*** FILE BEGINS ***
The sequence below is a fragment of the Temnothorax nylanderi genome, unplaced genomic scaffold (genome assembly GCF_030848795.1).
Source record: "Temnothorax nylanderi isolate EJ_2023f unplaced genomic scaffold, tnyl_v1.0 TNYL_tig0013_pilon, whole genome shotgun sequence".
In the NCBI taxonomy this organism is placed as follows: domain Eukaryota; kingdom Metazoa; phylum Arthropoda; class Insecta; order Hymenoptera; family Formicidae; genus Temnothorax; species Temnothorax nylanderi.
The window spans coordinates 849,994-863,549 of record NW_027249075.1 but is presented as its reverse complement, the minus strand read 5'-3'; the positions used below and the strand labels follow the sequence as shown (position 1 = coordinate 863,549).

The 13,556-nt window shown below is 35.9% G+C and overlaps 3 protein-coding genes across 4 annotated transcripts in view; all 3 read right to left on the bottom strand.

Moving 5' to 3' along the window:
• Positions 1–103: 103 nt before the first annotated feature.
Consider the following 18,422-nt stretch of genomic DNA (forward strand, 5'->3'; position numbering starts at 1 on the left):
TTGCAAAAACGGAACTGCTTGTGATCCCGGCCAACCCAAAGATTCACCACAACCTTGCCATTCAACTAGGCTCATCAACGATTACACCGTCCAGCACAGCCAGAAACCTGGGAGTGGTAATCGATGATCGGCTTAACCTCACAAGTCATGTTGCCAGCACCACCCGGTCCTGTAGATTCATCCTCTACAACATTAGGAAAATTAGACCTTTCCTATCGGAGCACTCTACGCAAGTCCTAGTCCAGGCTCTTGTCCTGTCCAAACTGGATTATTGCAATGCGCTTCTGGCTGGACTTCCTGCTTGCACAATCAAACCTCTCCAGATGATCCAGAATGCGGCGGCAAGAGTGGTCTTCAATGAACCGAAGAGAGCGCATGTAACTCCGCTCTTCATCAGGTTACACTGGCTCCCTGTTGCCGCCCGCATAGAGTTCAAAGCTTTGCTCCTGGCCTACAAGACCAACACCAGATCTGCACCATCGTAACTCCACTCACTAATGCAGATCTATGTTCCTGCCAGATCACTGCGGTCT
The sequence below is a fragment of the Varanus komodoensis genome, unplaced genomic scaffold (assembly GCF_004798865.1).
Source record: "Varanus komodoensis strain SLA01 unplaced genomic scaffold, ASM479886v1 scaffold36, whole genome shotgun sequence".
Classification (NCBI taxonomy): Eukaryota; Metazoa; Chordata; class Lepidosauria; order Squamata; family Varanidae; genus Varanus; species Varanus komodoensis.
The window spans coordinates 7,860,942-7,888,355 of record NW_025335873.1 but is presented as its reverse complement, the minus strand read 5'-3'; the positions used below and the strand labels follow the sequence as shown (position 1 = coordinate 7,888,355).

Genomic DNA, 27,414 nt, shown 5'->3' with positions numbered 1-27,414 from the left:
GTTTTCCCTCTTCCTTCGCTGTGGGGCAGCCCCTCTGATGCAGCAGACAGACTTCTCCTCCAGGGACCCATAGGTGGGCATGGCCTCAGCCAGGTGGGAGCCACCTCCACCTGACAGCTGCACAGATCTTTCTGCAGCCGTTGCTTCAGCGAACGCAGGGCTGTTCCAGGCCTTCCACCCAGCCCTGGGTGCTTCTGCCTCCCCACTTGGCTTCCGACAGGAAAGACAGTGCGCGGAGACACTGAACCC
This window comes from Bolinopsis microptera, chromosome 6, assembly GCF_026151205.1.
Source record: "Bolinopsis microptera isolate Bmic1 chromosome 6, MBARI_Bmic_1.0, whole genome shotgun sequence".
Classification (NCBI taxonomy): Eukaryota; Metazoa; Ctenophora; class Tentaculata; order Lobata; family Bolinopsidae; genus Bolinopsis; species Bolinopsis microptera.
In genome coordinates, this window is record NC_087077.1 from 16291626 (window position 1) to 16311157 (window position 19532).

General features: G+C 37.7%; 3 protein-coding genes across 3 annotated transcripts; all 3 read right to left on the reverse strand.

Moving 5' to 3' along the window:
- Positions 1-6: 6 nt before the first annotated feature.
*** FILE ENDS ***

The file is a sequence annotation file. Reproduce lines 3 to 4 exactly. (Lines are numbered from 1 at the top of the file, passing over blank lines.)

In the NCBI taxonomy this organism is placed as follows: domain Eukaryota; kingdom Metazoa; phylum Arthropoda; class Insecta; order Hymenoptera; family Formicidae; genus Temnothorax; species Temnothorax nylanderi.
The window spans coordinates 849,994-863,549 of record NW_027249075.1 but is presented as its reverse complement, the minus strand read 5'-3'; the positions used below and the strand labels follow the sequence as shown (position 1 = coordinate 863,549).